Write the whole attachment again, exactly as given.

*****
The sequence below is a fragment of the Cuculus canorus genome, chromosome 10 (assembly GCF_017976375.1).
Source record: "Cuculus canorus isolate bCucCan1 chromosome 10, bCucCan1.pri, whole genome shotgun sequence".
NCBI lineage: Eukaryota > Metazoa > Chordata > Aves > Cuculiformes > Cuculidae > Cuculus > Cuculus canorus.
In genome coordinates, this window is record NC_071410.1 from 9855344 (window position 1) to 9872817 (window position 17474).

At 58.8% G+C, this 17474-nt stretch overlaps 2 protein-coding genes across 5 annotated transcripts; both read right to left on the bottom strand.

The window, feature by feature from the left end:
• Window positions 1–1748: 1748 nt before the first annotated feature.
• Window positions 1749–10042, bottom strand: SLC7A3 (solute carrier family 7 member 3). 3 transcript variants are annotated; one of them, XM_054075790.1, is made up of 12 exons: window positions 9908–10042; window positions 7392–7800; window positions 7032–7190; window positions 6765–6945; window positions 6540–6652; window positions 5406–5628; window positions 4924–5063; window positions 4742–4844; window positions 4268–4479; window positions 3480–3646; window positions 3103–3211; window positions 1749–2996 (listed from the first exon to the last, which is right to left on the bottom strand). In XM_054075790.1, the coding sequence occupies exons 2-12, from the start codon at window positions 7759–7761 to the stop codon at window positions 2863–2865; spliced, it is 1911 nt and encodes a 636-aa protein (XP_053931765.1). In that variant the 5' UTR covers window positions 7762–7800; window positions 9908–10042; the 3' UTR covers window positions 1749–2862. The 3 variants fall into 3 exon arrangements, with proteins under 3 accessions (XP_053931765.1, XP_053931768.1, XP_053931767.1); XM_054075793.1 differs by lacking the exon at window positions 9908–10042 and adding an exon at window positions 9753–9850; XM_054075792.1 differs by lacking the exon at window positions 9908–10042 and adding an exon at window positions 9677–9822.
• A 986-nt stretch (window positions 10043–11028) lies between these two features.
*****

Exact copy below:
The sequence below is a fragment of the Cuculus canorus genome, chromosome 10 (assembly GCF_017976375.1).
Source record: "Cuculus canorus isolate bCucCan1 chromosome 10, bCucCan1.pri, whole genome shotgun sequence".
NCBI lineage: Eukaryota > Metazoa > Chordata > Aves > Cuculiformes > Cuculidae > Cuculus > Cuculus canorus.
In genome coordinates, this window is record NC_071410.1 from 9855344 (window position 1) to 9872817 (window position 17474).

At 58.8% G+C, this 17474-nt stretch overlaps 2 protein-coding genes across 5 annotated transcripts; both read right to left on the bottom strand.

The window, feature by feature from the left end:
• Window positions 1–1748: 1748 nt before the first annotated feature.
• Window positions 1749–10042, bottom strand: SLC7A3 (solute carrier family 7 member 3). 3 transcript variants are annotated; one of them, XM_054075790.1, is made up of 12 exons: window positions 9908–10042; window positions 7392–7800; window positions 7032–7190; window positions 6765–6945; window positions 6540–6652; window positions 5406–5628; window positions 4924–5063; window positions 4742–4844; window positions 4268–4479; window positions 3480–3646; window positions 3103–3211; window positions 1749–2996 (listed from the first exon to the last, which is right to left on the bottom strand). In XM_054075790.1, the coding sequence occupies exons 2-12, from the start codon at window positions 7759–7761 to the stop codon at window positions 2863–2865; spliced, it is 1911 nt and encodes a 636-aa protein (XP_053931765.1). In that variant the 5' UTR covers window positions 7762–7800; window positions 9908–10042; the 3' UTR covers window positions 1749–2862. The 3 variants fall into 3 exon arrangements, with proteins under 3 accessions (XP_053931765.1, XP_053931768.1, XP_053931767.1); XM_054075793.1 differs by lacking the exon at window positions 9908–10042 and adding an exon at window positions 9753–9850; XM_054075792.1 differs by lacking the exon at window positions 9908–10042 and adding an exon at window positions 9677–9822.
• A 986-nt stretch (window positions 10043–11028) lies between these two features.